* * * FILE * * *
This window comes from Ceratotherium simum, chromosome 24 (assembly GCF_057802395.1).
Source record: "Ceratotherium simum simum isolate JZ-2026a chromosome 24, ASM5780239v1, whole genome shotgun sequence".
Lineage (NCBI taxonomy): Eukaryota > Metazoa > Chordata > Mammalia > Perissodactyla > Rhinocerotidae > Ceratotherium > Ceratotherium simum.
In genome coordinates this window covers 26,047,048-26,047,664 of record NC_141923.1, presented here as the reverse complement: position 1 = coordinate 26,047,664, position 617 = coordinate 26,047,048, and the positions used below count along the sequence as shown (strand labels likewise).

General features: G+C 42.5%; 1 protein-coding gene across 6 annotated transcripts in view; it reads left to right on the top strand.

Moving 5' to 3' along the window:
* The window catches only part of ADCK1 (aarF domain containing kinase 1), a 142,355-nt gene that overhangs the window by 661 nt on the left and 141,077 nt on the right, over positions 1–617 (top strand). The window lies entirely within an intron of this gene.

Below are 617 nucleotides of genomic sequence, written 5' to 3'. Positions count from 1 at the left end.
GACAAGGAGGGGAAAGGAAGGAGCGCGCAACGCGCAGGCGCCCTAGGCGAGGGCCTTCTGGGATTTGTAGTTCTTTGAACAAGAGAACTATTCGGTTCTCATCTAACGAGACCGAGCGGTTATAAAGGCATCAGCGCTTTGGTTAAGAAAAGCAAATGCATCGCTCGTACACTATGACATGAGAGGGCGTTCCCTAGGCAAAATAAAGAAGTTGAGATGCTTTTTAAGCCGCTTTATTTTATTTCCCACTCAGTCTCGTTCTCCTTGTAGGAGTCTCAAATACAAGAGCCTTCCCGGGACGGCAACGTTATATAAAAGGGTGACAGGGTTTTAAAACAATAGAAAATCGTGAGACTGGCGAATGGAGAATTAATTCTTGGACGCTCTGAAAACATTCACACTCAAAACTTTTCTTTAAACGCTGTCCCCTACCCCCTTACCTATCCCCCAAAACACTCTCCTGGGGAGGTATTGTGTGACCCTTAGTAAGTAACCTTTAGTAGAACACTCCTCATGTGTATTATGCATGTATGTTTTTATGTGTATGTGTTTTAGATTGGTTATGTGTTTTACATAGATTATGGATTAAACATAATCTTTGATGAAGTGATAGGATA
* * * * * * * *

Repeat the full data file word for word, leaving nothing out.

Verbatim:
This window comes from Ceratotherium simum, chromosome 24 (assembly GCF_057802395.1).
Source record: "Ceratotherium simum simum isolate JZ-2026a chromosome 24, ASM5780239v1, whole genome shotgun sequence".
Lineage (NCBI taxonomy): Eukaryota > Metazoa > Chordata > Mammalia > Perissodactyla > Rhinocerotidae > Ceratotherium > Ceratotherium simum.
In genome coordinates this window covers 26,047,048-26,047,664 of record NC_141923.1, presented here as the reverse complement: position 1 = coordinate 26,047,664, position 617 = coordinate 26,047,048, and the positions used below count along the sequence as shown (strand labels likewise).

General features: G+C 42.5%; 1 protein-coding gene across 6 annotated transcripts in view; it reads left to right on the top strand.

Moving 5' to 3' along the window:
* The window catches only part of ADCK1 (aarF domain containing kinase 1), a 142,355-nt gene that overhangs the window by 661 nt on the left and 141,077 nt on the right, over positions 1–617 (top strand). The window lies entirely within an intron of this gene.

Below are 617 nucleotides of genomic sequence, written 5' to 3'. Positions count from 1 at the left end.
GACAAGGAGGGGAAAGGAAGGAGCGCGCAACGCGCAGGCGCCCTAGGCGAGGGCCTTCTGGGATTTGTAGTTCTTTGAACAAGAGAACTATTCGGTTCTCATCTAACGAGACCGAGCGGTTATAAAGGCATCAGCGCTTTGGTTAAGAAAAGCAAATGCATCGCTCGTACACTATGACATGAGAGGGCGTTCCCTAGGCAAAATAAAGAAGTTGAGATGCTTTTTAAGCCGCTTTATTTTATTTCCCACTCAGTCTCGTTCTCCTTGTAGGAGTCTCAAATACAAGAGCCTTCCCGGGACGGCAACGTTATATAAAAGGGTGACAGGGTTTTAAAACAATAGAAAATCGTGAGACTGGCGAATGGAGAATTAATTCTTGGACGCTCTGAAAACATTCACACTCAAAACTTTTCTTTAAACGCTGTCCCCTACCCCCTTACCTATCCCCCAAAACACTCTCCTGGGGAGGTATTGTGTGACCCTTAGTAAGTAACCTTTAGTAGAACACTCCTCATGTGTATTATGCATGTATGTTTTTATGTGTATGTGTTTTAGATTGGTTATGTGTTTTACATAGATTATGGATTAAACATAATCTTTGATGAAGTGATAGGATA